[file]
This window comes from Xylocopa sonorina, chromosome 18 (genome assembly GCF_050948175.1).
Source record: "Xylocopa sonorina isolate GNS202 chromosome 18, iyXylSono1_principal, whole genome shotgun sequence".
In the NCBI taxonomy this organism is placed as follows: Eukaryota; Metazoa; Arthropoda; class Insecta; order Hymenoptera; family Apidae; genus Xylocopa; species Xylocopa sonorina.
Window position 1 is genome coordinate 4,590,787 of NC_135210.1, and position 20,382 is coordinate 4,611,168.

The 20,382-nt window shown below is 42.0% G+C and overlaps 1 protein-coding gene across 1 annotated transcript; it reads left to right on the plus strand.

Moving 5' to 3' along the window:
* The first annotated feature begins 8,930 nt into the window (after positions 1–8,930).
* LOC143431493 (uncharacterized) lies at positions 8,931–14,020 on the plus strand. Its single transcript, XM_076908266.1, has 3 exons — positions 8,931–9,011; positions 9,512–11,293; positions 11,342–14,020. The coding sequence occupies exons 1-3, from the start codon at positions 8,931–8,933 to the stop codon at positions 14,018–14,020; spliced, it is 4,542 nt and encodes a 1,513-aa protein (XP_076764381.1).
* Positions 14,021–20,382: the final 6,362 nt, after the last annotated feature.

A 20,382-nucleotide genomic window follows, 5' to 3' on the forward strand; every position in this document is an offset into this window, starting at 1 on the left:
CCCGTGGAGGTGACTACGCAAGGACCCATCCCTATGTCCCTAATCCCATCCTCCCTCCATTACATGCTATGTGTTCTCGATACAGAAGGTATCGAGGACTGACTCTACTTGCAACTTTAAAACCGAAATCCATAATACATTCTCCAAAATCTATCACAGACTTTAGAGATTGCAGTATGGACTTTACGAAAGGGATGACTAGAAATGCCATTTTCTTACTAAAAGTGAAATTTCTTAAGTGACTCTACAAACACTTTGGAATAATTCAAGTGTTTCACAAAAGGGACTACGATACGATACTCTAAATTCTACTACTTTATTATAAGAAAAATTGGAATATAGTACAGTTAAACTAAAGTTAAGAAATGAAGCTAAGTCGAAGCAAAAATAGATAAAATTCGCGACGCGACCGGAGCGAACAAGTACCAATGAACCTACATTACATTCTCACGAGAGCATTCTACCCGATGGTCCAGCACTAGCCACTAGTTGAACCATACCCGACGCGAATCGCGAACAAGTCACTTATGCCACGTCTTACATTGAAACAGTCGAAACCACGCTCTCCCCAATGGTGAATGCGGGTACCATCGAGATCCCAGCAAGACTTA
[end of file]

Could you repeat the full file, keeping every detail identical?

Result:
This window comes from Xylocopa sonorina, chromosome 18 (genome assembly GCF_050948175.1).
Source record: "Xylocopa sonorina isolate GNS202 chromosome 18, iyXylSono1_principal, whole genome shotgun sequence".
In the NCBI taxonomy this organism is placed as follows: Eukaryota; Metazoa; Arthropoda; class Insecta; order Hymenoptera; family Apidae; genus Xylocopa; species Xylocopa sonorina.
Window position 1 is genome coordinate 4,590,787 of NC_135210.1, and position 20,382 is coordinate 4,611,168.

The 20,382-nt window shown below is 42.0% G+C and overlaps 1 protein-coding gene across 1 annotated transcript; it reads left to right on the plus strand.

Moving 5' to 3' along the window:
* The first annotated feature begins 8,930 nt into the window (after positions 1–8,930).
* LOC143431493 (uncharacterized) lies at positions 8,931–14,020 on the plus strand. Its single transcript, XM_076908266.1, has 3 exons — positions 8,931–9,011; positions 9,512–11,293; positions 11,342–14,020. The coding sequence occupies exons 1-3, from the start codon at positions 8,931–8,933 to the stop codon at positions 14,018–14,020; spliced, it is 4,542 nt and encodes a 1,513-aa protein (XP_076764381.1).
* Positions 14,021–20,382: the final 6,362 nt, after the last annotated feature.

A 20,382-nucleotide genomic window follows, 5' to 3' on the forward strand; every position in this document is an offset into this window, starting at 1 on the left:
CCCGTGGAGGTGACTACGCAAGGACCCATCCCTATGTCCCTAATCCCATCCTCCCTCCATTACATGCTATGTGTTCTCGATACAGAAGGTATCGAGGACTGACTCTACTTGCAACTTTAAAACCGAAATCCATAATACATTCTCCAAAATCTATCACAGACTTTAGAGATTGCAGTATGGACTTTACGAAAGGGATGACTAGAAATGCCATTTTCTTACTAAAAGTGAAATTTCTTAAGTGACTCTACAAACACTTTGGAATAATTCAAGTGTTTCACAAAAGGGACTACGATACGATACTCTAAATTCTACTACTTTATTATAAGAAAAATTGGAATATAGTACAGTTAAACTAAAGTTAAGAAATGAAGCTAAGTCGAAGCAAAAATAGATAAAATTCGCGACGCGACCGGAGCGAACAAGTACCAATGAACCTACATTACATTCTCACGAGAGCATTCTACCCGATGGTCCAGCACTAGCCACTAGTTGAACCATACCCGACGCGAATCGCGAACAAGTCACTTATGCCACGTCTTACATTGAAACAGTCGAAACCACGCTCTCCCCAATGGTGAATGCGGGTACCATCGAGATCCCAGCAAGACTTA